Bath_VIP – i’m no expert on the USA scene but I think their ‘First Class’ cabins on narrowbodies are primarily there as a marketing tool for frequent flyers. The American airlines are very generous with upgrade perks for frequent flyers – some tiers able to list for a free upgrade on an unlimited amount of flights.
I’ve travelled many times domestically in the USA and the US carriers always have those display boards at each gate displaying the passengers on standby for a miles upgrade – there is always a healthy amount and i’d imagine that’s where most of the seats go.
I’ve read on some other US based sites that many folk in the US are becoming annoyed as the Amereican carriers receive new aircraft and cutting down on the number of premium seats or restricting the number of upgrades for frequent flyers.
At the end of the day I guess if one of the US airlines went out on a limb and adopted the euro middle seat free concept and it was successful and the other airlines followed it would go the same way as over here. I guess none of the US airlines have wanted to stick their neck out yet though.16 May 2017
That’s what I wondered, what if one airline breaks ranks and adopts the European model? After all, Southwest have always been a one class airline and it hasn’t hindered them.16 May 2017
I think that you have to remember a lot of flights in the USA can be very long indeed (even though they are all domestic), and the distinction between C and Y cabins has historically reflected that. Space and comfort have been important considerations, especially of coast to coast flights, a lot of which are actually overnight if going west to east.
When I lived in the States (it is quite some years ago) the price premiums between the two cabins was substantial on longer sectors, and indeed AA used to offer F, J, and Y on some LA/JFK sectors in configurations that mirrored their transatlantic offer.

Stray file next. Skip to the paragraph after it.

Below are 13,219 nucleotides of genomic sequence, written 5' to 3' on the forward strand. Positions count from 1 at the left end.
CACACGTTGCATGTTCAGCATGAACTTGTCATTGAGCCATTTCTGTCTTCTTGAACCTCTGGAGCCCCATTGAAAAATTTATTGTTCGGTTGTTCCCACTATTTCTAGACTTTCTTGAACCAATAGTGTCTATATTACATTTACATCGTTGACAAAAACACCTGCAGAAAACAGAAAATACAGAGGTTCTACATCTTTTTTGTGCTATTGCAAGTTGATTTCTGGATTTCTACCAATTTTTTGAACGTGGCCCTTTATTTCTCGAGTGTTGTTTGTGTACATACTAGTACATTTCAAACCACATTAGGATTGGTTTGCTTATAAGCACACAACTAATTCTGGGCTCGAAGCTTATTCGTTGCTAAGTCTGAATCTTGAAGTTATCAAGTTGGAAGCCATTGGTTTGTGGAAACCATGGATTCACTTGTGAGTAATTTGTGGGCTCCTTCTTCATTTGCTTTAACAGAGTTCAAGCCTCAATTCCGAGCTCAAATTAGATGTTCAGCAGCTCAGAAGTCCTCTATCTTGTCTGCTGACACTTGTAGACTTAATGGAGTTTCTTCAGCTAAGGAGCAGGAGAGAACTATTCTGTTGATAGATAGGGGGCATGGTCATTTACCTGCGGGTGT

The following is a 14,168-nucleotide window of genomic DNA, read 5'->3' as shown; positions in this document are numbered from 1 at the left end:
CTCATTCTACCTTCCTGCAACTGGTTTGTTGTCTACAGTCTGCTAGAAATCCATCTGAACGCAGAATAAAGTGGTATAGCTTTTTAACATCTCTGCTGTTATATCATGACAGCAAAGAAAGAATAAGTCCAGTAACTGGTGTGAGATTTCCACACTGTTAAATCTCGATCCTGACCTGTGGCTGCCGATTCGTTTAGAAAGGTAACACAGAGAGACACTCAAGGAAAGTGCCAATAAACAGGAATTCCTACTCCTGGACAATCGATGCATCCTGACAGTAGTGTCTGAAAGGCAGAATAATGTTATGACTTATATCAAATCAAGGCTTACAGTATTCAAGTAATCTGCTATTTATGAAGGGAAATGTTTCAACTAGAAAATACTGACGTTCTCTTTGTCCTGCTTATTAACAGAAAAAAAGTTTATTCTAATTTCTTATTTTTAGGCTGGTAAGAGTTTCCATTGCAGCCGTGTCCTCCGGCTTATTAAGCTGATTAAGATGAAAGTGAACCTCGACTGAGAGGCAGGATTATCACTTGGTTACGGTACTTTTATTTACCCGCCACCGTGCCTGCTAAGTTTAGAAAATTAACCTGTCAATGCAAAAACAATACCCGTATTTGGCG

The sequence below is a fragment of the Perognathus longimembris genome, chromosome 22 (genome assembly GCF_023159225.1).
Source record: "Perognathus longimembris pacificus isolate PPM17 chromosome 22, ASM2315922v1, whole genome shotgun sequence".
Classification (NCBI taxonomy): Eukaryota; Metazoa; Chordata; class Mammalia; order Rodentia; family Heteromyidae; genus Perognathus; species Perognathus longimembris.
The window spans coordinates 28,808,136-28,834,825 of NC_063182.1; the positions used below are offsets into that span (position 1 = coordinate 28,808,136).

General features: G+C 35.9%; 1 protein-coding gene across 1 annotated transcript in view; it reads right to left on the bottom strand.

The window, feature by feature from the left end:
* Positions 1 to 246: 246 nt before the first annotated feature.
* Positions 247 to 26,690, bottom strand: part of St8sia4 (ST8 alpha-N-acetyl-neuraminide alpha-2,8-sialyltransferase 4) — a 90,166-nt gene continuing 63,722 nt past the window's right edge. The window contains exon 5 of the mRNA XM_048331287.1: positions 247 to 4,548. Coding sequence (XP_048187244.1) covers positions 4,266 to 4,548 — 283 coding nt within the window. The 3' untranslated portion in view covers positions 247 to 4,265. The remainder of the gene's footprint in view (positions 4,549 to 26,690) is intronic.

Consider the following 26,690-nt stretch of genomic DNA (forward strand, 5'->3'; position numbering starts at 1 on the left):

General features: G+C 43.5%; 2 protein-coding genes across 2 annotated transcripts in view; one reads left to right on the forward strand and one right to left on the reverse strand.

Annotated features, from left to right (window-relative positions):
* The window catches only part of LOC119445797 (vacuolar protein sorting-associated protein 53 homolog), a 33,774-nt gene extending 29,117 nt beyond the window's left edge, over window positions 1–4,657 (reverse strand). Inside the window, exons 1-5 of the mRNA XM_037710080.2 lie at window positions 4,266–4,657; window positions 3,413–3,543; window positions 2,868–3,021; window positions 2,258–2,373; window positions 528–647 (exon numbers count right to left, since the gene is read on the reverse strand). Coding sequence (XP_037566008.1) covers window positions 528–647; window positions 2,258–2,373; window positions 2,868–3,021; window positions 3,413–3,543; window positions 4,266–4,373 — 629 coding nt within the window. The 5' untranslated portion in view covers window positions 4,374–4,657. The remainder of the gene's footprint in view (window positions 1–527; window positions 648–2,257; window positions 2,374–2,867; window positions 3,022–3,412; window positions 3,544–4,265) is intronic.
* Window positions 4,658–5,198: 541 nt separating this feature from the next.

Even on LAX-LAS,(sub 1 hour) AA offered a J class seat that was at least as generous spacewise as the Serbia seat in rferguson’s original post.16 May 2017
Did a domestic round trip in Romania last week on TAROM. they still have 2 x 2 seating in J with much wider and more comfortable seats than Y on their 737/700s, aircraft are not that new, but for a 55min flight (OTP/TSR/OTP) they managed a snack/drinks service. Not as plush as Air Serbia but quite decent seating, and plenty of space. Maybe when they replace the 737/700s they will also ‘enhance’ the seating.16 May 2017
Some US transcontinental flights have three classes (although AA first is equivalent to CX J)
However, like Bath_VIP, I do wonder whether the current race to the bottom could be overtaken by a fleetwide effort by a major carrier to distinguish itself by offering a PROPER fixed J seat on intra-European flights (if only to help feed long-haul)
Can’t see BA doing it, sadly….17 May 2017
I know that this will give my age away but I remember the days when you could fly First Class intra Europe on both the old Swissair and Lufthansa. The former on their A310’s and the latter on a B727. I still remember being amazed at how much food could be served on flights that were no more than 70-80 minutes long. those were indeed the days!17 May 2017
Jonathan – True. I sampled first class with Swissair shortly before it was removed. Even on a LHR-ZRH A300 the crew managed to serve a full hot dinner with drinks etc. And that was for a flight lasting less than one hour (excluding the time spent taxiing on the ground.
Swissair and Lufthansa were the last two major carriers to retain first class within Europe. That was some 12 years after the other major European carriers had begun to replace first with business class.17 May 2017